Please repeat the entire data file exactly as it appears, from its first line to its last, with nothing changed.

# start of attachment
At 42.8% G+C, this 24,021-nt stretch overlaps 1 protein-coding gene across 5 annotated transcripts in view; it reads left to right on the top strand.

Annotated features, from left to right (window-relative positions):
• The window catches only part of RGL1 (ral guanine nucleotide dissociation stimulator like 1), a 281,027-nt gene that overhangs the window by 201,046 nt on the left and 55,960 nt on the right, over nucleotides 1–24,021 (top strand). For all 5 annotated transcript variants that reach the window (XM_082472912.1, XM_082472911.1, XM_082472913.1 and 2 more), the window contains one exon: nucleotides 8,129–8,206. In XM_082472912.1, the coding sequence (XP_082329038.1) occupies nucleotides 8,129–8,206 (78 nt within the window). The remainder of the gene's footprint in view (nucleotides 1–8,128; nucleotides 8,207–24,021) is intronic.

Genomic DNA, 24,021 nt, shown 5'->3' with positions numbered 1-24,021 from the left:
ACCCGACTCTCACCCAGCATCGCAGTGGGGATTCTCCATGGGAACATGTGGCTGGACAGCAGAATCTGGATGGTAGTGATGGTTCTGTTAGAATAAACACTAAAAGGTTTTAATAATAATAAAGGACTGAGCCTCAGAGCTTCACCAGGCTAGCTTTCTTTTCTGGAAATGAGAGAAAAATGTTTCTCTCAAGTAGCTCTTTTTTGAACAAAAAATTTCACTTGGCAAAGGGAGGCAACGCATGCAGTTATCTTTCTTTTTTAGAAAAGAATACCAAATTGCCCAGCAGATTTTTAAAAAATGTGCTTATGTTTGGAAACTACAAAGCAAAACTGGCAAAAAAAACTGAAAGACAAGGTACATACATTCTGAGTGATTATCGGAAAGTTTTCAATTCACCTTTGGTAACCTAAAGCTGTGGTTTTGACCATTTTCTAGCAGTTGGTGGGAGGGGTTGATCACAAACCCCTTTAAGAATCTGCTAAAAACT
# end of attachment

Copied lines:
At 42.8% G+C, this 24,021-nt stretch overlaps 1 protein-coding gene across 5 annotated transcripts in view; it reads left to right on the top strand.

Annotated features, from left to right (window-relative positions):
• The window catches only part of RGL1 (ral guanine nucleotide dissociation stimulator like 1), a 281,027-nt gene that overhangs the window by 201,046 nt on the left and 55,960 nt on the right, over nucleotides 1–24,021 (top strand). For all 5 annotated transcript variants that reach the window (XM_082472912.1, XM_082472911.1, XM_082472913.1 and 2 more), the window contains one exon: nucleotides 8,129–8,206. In XM_082472912.1, the coding sequence (XP_082329038.1) occupies nucleotides 8,129–8,206 (78 nt within the window). The remainder of the gene's footprint in view (nucleotides 1–8,128; nucleotides 8,207–24,021) is intronic.

Genomic DNA, 24,021 nt, shown 5'->3' with positions numbered 1-24,021 from the left:
ACCCGACTCTCACCCAGCATCGCAGTGGGGATTCTCCATGGGAACATGTGGCTGGACAGCAGAATCTGGATGGTAGTGATGGTTCTGTTAGAATAAACACTAAAAGGTTTTAATAATAATAAAGGACTGAGCCTCAGAGCTTCACCAGGCTAGCTTTCTTTTCTGGAAATGAGAGAAAAATGTTTCTCTCAAGTAGCTCTTTTTTGAACAAAAAATTTCACTTGGCAAAGGGAGGCAACGCATGCAGTTATCTTTCTTTTTTAGAAAAGAATACCAAATTGCCCAGCAGATTTTTAAAAAATGTGCTTATGTTTGGAAACTACAAAGCAAAACTGGCAAAAAAAACTGAAAGACAAGGTACATACATTCTGAGTGATTATCGGAAAGTTTTCAATTCACCTTTGGTAACCTAAAGCTGTGGTTTTGACCATTTTCTAGCAGTTGGTGGGAGGGGTTGATCACAAACCCCTTTAAGAATCTGCTAAAAACT